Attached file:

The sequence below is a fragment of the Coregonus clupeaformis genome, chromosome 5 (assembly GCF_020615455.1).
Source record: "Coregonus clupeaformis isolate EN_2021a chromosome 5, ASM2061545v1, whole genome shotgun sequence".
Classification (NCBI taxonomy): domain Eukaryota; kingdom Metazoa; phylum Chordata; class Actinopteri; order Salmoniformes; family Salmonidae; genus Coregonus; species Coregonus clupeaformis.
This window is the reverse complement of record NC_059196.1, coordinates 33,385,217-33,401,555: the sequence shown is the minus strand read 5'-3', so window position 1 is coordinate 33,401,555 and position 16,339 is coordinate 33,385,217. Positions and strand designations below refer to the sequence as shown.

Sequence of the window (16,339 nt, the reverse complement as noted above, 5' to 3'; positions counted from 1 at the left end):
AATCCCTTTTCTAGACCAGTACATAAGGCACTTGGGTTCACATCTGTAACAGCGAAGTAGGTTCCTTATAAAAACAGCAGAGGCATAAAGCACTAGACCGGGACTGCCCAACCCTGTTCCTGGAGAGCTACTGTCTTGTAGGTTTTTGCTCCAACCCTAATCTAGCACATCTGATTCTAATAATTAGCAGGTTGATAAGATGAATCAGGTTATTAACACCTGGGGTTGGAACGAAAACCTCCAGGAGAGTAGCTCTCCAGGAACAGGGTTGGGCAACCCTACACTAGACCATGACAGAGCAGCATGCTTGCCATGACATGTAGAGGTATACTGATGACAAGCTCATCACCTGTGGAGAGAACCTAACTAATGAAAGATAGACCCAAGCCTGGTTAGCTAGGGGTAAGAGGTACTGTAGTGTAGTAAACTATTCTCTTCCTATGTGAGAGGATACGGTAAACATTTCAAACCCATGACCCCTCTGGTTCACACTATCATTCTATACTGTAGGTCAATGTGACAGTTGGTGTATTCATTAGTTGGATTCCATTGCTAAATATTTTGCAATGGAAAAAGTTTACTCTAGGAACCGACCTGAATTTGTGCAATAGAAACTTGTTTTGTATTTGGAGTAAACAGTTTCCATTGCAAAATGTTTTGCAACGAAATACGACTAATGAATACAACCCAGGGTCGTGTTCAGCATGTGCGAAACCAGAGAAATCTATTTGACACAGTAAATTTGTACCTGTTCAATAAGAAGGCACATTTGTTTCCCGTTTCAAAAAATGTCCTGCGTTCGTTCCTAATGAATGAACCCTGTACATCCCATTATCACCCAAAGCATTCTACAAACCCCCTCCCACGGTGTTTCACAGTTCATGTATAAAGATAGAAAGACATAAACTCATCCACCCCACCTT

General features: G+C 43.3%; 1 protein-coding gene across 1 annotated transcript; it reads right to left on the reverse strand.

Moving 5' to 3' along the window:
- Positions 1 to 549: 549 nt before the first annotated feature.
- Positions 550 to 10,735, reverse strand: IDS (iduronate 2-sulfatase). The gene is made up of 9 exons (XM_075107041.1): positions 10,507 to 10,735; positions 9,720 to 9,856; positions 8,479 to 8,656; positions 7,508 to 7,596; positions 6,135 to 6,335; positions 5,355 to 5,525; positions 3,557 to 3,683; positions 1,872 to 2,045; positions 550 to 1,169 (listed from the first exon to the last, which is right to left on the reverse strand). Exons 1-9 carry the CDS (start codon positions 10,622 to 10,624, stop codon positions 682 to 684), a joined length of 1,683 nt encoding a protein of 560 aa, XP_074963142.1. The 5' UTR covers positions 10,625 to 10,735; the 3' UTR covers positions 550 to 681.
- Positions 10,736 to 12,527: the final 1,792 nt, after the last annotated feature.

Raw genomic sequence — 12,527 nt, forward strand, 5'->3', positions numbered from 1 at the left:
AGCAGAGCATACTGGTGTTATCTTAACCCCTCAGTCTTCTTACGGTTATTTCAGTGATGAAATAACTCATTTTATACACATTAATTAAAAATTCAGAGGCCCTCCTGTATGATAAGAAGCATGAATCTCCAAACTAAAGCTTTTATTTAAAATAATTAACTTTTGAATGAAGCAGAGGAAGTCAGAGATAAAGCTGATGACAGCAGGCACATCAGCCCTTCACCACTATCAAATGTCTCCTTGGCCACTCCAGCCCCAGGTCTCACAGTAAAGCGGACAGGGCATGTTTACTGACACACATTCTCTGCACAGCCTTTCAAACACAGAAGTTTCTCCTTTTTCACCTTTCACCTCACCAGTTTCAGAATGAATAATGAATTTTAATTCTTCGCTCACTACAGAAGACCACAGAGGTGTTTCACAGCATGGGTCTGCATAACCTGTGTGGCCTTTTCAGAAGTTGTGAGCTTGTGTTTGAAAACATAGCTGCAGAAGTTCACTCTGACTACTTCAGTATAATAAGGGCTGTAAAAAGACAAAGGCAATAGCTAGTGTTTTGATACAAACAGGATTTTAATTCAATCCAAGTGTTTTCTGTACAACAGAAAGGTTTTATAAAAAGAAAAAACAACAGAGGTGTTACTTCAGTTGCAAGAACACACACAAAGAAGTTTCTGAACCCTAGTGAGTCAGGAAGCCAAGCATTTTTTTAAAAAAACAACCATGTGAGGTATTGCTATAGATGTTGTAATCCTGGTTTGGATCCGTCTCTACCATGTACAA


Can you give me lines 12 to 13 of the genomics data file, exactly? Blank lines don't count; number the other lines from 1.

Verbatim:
Raw genomic sequence — 12,527 nt, forward strand, 5'->3', positions numbered from 1 at the left:
AGCAGAGCATACTGGTGTTATCTTAACCCCTCAGTCTTCTTACGGTTATTTCAGTGATGAAATAACTCATTTTATACACATTAATTAAAAATTCAGAGGCCCTCCTGTATGATAAGAAGCATGAATCTCCAAACTAAAGCTTTTATTTAAAATAATTAACTTTTGAATGAAGCAGAGGAAGTCAGAGATAAAGCTGATGACAGCAGGCACATCAGCCCTTCACCACTATCAAATGTCTCCTTGGCCACTCCAGCCCCAGGTCTCACAGTAAAGCGGACAGGGCATGTTTACTGACACACATTCTCTGCACAGCCTTTCAAACACAGAAGTTTCTCCTTTTTCACCTTTCACCTCACCAGTTTCAGAATGAATAATGAATTTTAATTCTTCGCTCACTACAGAAGACCACAGAGGTGTTTCACAGCATGGGTCTGCATAACCTGTGTGGCCTTTTCAGAAGTTGTGAGCTTGTGTTTGAAAACATAGCTGCAGAAGTTCACTCTGACTACTTCAGTATAATAAGGGCTGTAAAAAGACAAAGGCAATAGCTAGTGTTTTGATACAAACAGGATTTTAATTCAATCCAAGTGTTTTCTGTACAACAGAAAGGTTTTATAAAAAGAAAAAACAACAGAGGTGTTACTTCAGTTGCAAGAACACACACAAAGAAGTTTCTGAACCCTAGTGAGTCAGGAAGCCAAGCATTTTTTTAAAAAAACAACCATGTGAGGTATTGCTATAGATGTTGTAATCCTGGTTTGGATCCGTCTCTACCATGTACAA